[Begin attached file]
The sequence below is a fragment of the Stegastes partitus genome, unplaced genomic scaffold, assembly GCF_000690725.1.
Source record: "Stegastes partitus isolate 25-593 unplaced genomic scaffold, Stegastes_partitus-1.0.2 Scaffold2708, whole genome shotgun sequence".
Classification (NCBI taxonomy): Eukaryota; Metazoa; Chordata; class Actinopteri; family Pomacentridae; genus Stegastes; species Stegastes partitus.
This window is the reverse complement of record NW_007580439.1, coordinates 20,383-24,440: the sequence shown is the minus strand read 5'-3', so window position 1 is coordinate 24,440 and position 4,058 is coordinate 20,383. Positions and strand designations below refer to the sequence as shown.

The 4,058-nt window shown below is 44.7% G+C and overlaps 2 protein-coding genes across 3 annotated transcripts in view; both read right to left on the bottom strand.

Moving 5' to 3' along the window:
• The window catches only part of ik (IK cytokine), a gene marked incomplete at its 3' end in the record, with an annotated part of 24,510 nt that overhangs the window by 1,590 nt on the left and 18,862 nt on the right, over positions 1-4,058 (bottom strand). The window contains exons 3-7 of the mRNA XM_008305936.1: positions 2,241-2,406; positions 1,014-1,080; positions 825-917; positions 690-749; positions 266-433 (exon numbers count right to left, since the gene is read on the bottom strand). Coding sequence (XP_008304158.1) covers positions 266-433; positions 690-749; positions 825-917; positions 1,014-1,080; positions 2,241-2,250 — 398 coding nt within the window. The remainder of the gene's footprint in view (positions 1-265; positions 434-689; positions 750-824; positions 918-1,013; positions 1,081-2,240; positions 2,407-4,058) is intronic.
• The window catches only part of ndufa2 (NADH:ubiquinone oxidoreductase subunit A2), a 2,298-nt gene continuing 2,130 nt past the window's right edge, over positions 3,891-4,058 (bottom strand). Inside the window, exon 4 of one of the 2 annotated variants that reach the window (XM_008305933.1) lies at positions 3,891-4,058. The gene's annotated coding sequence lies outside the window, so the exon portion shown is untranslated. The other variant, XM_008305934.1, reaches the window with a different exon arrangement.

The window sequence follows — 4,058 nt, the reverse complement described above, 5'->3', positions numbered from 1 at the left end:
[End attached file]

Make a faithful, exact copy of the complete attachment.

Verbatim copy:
The sequence below is a fragment of the Stegastes partitus genome, unplaced genomic scaffold, assembly GCF_000690725.1.
Source record: "Stegastes partitus isolate 25-593 unplaced genomic scaffold, Stegastes_partitus-1.0.2 Scaffold2708, whole genome shotgun sequence".
Classification (NCBI taxonomy): Eukaryota; Metazoa; Chordata; class Actinopteri; family Pomacentridae; genus Stegastes; species Stegastes partitus.
This window is the reverse complement of record NW_007580439.1, coordinates 20,383-24,440: the sequence shown is the minus strand read 5'-3', so window position 1 is coordinate 24,440 and position 4,058 is coordinate 20,383. Positions and strand designations below refer to the sequence as shown.

The 4,058-nt window shown below is 44.7% G+C and overlaps 2 protein-coding genes across 3 annotated transcripts in view; both read right to left on the bottom strand.

Moving 5' to 3' along the window:
• The window catches only part of ik (IK cytokine), a gene marked incomplete at its 3' end in the record, with an annotated part of 24,510 nt that overhangs the window by 1,590 nt on the left and 18,862 nt on the right, over positions 1-4,058 (bottom strand). The window contains exons 3-7 of the mRNA XM_008305936.1: positions 2,241-2,406; positions 1,014-1,080; positions 825-917; positions 690-749; positions 266-433 (exon numbers count right to left, since the gene is read on the bottom strand). Coding sequence (XP_008304158.1) covers positions 266-433; positions 690-749; positions 825-917; positions 1,014-1,080; positions 2,241-2,250 — 398 coding nt within the window. The remainder of the gene's footprint in view (positions 1-265; positions 434-689; positions 750-824; positions 918-1,013; positions 1,081-2,240; positions 2,407-4,058) is intronic.
• The window catches only part of ndufa2 (NADH:ubiquinone oxidoreductase subunit A2), a 2,298-nt gene continuing 2,130 nt past the window's right edge, over positions 3,891-4,058 (bottom strand). Inside the window, exon 4 of one of the 2 annotated variants that reach the window (XM_008305933.1) lies at positions 3,891-4,058. The gene's annotated coding sequence lies outside the window, so the exon portion shown is untranslated. The other variant, XM_008305934.1, reaches the window with a different exon arrangement.

The window sequence follows — 4,058 nt, the reverse complement described above, 5'->3', positions numbered from 1 at the left end: